When I tapped ‘Kowloon tourist ideas’ into my ‘phone’s Google, not too far from the top of the list came Nga Tsin Wai Tseun, billed as Hong Kong’s last walled village. Since I arrived in Hong Kong far too late to bear witness to the Kowloon Walled City (demolished in 1993-4), I thought catching a glimpse of the last remaining walled village would be worth the trip. I read that the village had a history of more than 600 years and was easy enough to get to; it seemed all to the good.
Different internet search queries return different lists. I had searched for tourist ideas and was pointed to the village. If I had searched for the village itself, I would have been pointed to a set of articles about its demolition. But I hadn’t searched for that so I didn’t know about its demise. It was with some disappointment that I arrived at the village only to find a chain-link fence, notices telling me to keep away, and a glimpse of half demolished buildings.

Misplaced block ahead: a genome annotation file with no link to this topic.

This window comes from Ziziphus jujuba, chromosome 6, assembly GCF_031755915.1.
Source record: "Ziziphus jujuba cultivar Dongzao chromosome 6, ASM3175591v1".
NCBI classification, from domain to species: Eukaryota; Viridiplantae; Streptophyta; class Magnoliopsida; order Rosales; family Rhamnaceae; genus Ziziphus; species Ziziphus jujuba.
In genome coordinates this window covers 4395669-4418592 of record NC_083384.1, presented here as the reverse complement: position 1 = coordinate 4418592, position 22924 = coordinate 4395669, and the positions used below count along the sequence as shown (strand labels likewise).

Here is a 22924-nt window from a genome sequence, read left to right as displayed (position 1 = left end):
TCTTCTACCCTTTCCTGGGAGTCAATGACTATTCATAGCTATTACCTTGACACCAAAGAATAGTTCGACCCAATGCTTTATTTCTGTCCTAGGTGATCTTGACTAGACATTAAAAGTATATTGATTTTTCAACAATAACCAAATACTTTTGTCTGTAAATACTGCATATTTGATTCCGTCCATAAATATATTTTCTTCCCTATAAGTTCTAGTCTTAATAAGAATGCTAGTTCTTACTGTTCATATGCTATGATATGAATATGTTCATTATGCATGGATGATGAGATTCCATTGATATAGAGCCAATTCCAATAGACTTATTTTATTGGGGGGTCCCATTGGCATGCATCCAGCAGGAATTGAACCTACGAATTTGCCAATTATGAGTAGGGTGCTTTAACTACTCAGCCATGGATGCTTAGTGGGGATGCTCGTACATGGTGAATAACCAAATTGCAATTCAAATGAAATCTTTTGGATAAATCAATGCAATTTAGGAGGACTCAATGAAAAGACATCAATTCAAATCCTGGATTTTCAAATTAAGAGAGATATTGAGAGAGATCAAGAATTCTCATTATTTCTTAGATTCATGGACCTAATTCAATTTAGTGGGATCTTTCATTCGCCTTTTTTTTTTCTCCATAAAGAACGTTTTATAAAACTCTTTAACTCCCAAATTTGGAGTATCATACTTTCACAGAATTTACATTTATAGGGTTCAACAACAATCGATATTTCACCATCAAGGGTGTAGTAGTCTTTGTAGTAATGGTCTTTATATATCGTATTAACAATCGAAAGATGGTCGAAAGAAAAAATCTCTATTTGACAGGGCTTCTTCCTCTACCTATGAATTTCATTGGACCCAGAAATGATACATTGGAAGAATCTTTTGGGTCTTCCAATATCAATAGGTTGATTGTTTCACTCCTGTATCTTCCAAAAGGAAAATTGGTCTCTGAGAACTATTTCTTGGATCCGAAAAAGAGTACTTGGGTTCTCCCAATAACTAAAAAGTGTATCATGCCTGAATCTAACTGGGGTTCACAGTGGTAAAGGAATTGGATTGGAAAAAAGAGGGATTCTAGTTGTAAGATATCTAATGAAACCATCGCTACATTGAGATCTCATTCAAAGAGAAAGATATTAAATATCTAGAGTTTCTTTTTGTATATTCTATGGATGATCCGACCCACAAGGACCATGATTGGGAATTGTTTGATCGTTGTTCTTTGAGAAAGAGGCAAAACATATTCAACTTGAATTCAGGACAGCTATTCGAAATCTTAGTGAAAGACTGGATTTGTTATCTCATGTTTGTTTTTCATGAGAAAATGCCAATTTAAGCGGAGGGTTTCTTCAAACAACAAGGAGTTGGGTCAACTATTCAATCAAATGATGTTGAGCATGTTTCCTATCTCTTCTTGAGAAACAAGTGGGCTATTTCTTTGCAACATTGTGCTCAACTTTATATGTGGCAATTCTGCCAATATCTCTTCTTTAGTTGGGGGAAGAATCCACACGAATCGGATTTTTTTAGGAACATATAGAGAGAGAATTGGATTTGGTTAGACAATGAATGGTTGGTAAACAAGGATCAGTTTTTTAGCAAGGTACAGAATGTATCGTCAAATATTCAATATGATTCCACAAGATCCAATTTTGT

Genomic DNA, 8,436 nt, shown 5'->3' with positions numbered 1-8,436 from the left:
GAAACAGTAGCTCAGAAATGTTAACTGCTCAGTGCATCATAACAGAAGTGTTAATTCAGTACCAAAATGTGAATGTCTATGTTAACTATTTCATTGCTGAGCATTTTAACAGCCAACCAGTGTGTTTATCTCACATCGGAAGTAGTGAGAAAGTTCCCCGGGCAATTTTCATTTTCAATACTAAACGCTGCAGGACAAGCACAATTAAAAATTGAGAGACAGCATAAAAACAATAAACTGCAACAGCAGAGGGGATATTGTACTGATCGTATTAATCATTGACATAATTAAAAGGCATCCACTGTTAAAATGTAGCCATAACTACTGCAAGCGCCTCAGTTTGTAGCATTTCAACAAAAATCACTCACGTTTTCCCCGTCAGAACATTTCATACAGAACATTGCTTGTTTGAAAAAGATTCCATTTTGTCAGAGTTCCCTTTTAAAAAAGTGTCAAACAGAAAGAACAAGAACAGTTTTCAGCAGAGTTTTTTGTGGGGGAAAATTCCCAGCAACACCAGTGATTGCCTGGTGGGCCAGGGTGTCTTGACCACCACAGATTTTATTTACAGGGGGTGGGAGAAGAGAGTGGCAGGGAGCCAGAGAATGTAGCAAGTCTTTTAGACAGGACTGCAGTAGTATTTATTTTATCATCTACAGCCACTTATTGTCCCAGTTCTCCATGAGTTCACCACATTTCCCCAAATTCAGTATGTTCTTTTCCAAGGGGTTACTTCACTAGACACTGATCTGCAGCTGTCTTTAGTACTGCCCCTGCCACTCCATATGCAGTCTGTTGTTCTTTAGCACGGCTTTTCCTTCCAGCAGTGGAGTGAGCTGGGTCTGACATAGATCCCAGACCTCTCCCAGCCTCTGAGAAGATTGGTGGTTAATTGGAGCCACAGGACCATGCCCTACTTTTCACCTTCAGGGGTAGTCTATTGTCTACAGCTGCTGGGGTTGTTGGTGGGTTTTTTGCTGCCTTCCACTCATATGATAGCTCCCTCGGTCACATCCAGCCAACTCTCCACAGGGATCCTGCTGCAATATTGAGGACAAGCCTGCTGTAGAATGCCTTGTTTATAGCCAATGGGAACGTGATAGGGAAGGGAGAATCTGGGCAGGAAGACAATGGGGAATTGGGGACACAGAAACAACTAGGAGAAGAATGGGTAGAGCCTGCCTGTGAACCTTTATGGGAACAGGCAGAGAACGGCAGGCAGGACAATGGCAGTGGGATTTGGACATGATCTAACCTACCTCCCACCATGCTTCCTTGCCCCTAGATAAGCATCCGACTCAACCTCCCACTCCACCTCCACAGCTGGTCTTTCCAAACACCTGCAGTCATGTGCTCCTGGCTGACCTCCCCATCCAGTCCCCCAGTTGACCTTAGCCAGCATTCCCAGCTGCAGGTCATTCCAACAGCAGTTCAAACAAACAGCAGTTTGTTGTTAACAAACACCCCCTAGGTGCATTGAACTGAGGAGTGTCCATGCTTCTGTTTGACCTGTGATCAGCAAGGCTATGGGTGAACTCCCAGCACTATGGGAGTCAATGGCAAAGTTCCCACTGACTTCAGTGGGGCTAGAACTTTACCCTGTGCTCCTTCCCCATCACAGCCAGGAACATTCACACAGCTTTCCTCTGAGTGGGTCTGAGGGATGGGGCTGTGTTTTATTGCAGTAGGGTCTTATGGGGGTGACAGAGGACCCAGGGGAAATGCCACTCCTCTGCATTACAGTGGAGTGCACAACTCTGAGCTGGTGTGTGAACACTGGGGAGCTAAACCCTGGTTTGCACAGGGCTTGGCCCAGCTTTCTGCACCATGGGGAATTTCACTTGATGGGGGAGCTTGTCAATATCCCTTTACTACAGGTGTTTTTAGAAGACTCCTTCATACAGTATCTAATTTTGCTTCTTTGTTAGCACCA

So much for Hong Kong’s heritage, for its local character, and for low rise buildings. In a city run (it feels) by and for a handful of landlords, development is all that matters. A patch of land without a tower full of tiny flats is a patch of land that is wasted.
As I stood outside the fenced-off village remains, I wasn’t alone. A group of old men sat at a little table beneath a large red board covered in signs. I could read not a single sentence beyond one with the village’s name, but it was clear what is was about. So sat the remnants of the village’s action group, there to watch the slow destruction of the life they had tried to save.